“Pain travels through families until someone is ready to feel it.” ~ Stephi Wagner
Do you find that in moments of stress you resort to unconscious patterns such as eating, using your phone, or something else?
Did you know that most of us are unconsciously passing these patterns and ways of responding on to our children?
Would you like to change that???
Becoming aware of my unconscious patterns and responses has played such a huge part in my motherhood journey.
For the first year of my son’s life I spent a lot of time distracting him from painful and uncomfortable feelings through things like breast feeding and rocking.
And although distracting him from his feelings seemed like the kindest and most helpful thing to do… what I came to realise was that I wasn’t actually solving the problem.
What I was doing was helping him learn to push his feelings down and creating patterns where every time he had some painful or uncomfortable feelings he would want to be breast fed or picked up.
The more the feelings built up, the more he seemed to need these things.
And the more challenging behaviours seemed to come bubbling up (sleep issues like waking multiple times per night and taking a long time to fall asleep and aggressive behaviours like biting and pinching).
As I became more aware of my own unconscious patterns and responses to feelings I could clearly see how my son was learning to repress his feelings from ME and I began working towards breaking free of those patterns we’d both acquired, so that we could spend more time feeling connected to our true feelings and loving nature.
Children experiences a range of feelings everyday, right from birth. Things like powerlessness, overwhelm, fear, frustration, disappointment, sadness… just like us.
No matter how consciously we parent, we can’t possibly prevent our children from experiencing these feelings.
The trouble is, *most* of us have been taught or shown that it’s not safe to express with others or even feel ourselves our painful or uncomfortable feelings from a very young age. We’ve learnt to numb, avoid and push them down instead.
But when we repress our feelings, they don’t just go away and what tends to happen is that we develop unhealthy patterns to cover them up.
🍷 drugs/ alcohol
Can you think of any others???
And unconsciously, we pass these patterns on to our children.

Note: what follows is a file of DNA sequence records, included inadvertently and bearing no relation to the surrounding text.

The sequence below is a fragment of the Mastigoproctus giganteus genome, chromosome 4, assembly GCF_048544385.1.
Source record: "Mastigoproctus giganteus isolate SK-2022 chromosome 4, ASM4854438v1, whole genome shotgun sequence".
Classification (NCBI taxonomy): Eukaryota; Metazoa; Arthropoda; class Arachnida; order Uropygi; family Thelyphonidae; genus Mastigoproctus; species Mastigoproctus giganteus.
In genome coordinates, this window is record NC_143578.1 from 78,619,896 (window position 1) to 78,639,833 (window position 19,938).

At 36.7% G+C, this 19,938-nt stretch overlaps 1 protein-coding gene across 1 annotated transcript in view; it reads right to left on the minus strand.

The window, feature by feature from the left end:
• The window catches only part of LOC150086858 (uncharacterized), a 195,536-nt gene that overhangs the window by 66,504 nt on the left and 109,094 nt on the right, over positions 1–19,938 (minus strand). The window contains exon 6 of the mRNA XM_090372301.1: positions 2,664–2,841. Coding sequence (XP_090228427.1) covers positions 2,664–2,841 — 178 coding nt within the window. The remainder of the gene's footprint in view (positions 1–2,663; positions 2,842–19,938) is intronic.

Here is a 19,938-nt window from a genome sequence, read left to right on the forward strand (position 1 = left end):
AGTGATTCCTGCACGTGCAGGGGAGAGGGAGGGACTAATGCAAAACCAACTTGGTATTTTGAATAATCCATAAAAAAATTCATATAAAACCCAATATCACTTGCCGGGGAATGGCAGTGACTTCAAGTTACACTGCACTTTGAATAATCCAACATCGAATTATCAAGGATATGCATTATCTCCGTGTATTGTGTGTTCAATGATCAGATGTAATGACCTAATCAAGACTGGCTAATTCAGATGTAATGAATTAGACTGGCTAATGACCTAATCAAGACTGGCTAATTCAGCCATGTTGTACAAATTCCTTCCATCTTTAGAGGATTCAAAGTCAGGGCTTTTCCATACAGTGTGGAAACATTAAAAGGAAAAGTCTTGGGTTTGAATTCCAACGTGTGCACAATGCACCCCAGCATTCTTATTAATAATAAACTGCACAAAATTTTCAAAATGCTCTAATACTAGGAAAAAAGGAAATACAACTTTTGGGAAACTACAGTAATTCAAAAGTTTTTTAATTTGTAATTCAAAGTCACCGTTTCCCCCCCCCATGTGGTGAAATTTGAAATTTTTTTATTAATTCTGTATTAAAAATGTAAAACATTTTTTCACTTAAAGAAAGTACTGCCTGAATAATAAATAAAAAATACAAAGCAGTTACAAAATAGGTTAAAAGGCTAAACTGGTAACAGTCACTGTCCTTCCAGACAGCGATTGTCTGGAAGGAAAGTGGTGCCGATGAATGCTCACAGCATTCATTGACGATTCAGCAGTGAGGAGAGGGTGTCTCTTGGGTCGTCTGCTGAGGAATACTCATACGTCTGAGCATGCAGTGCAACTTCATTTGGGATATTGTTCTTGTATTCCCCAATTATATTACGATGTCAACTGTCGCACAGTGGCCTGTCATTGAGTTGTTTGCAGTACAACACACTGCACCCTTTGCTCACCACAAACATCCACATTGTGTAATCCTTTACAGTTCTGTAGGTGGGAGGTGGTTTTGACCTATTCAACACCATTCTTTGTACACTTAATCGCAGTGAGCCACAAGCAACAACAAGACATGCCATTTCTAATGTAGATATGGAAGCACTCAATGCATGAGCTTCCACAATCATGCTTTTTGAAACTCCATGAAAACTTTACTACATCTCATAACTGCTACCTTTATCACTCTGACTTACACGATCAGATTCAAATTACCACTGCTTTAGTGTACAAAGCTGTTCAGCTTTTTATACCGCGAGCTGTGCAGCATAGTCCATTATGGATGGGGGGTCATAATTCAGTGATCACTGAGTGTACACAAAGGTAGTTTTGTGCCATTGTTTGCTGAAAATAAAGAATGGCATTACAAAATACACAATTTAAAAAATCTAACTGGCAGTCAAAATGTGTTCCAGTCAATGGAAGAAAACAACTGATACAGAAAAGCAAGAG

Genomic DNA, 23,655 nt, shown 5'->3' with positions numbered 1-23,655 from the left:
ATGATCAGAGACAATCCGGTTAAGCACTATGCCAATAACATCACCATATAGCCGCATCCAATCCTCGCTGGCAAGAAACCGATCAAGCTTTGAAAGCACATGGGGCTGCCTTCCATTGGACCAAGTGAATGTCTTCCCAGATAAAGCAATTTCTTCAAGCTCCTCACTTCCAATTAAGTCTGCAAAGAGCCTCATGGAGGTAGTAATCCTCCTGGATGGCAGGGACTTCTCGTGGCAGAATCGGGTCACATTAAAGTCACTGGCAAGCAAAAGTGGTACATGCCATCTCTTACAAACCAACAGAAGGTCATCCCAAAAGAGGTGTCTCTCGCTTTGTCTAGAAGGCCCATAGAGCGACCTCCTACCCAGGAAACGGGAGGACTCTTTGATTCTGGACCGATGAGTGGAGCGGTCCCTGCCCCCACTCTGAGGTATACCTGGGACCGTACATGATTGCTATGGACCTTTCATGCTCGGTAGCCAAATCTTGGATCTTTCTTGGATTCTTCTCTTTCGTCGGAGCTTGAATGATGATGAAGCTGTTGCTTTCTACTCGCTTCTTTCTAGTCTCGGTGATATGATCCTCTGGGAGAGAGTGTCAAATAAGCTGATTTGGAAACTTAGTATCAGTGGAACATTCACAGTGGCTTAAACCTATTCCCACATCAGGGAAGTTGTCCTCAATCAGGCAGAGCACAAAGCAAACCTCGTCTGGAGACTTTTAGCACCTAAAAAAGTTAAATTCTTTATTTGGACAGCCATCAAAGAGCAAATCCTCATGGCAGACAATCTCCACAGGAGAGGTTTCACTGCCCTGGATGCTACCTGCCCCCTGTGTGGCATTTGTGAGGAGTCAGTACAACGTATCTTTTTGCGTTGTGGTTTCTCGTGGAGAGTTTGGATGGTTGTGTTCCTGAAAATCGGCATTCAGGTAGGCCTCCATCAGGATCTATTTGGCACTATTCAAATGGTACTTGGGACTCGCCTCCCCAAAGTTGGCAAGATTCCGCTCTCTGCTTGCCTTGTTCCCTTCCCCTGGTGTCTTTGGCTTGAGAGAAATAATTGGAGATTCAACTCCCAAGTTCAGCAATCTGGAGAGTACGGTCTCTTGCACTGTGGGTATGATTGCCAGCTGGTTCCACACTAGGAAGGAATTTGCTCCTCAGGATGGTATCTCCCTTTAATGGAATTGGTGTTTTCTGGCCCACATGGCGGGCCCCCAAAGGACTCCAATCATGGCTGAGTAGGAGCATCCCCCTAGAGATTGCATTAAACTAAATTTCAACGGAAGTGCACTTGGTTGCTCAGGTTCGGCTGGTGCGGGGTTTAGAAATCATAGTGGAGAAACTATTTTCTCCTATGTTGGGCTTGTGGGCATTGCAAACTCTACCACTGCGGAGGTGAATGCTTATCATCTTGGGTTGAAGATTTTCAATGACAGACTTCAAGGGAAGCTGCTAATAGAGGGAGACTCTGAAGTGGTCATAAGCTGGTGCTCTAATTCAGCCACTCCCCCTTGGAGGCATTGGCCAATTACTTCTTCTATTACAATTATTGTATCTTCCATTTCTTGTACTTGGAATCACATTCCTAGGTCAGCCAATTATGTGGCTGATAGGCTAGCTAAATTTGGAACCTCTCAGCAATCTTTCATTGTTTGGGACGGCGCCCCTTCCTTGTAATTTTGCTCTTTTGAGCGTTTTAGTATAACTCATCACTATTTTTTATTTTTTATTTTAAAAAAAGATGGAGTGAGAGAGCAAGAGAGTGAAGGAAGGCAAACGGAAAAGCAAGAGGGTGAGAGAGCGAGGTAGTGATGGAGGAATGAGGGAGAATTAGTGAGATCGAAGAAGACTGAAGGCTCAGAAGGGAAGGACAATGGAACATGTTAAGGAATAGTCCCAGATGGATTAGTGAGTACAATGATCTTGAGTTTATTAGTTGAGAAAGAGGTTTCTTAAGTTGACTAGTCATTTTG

Just say you eat when you’re upset…
Think back to how your parents responded when you were upset as a child…
Perhaps they thought you were hungry and offered food or distracted you with something sweet….
And now think about how you respond when your children are upset…
Does it feel very natural for you to offer food or milk to comfort them?
Can you see how these patterns can be passed down through generations, numbing and covering up pain?
That is… until someone comes along who is ready to actually look at what’s going on and consciously make different choices so that we can heal, break the patterns and transform the way we are raising our children.
Would you like to know more?
This is where my work can come in to support you!
You can start learning about the ways we (and our children) repress our feelings and choose to respond differently for free on my Facebook page where I welcome any questions you might have.
Or you can download my 30 minute online workshop.
30 minute recorded audio + 30 page ebooklet
1) What happens when we push our feelings down?
2) How we develop unconscious patterns in the first place and examples of these for both children and adults
3) Identifying your own unconscious patterns
4) Identifying patterns within your family
5) How these patterns contribute to more challenging behaviours such as aggression and sleep issues with our children
6) How to transform our unconscious patterns and responses
So that you can break free from ingrained patterns and responses and consciously choose the way you’d like to respond to your children.
Upon purchase you’ll receive the workshop directly in your inbox. Get started straight away for just $15
I’m looking forward to connecting further with you,
B.Ed (Early Childhood)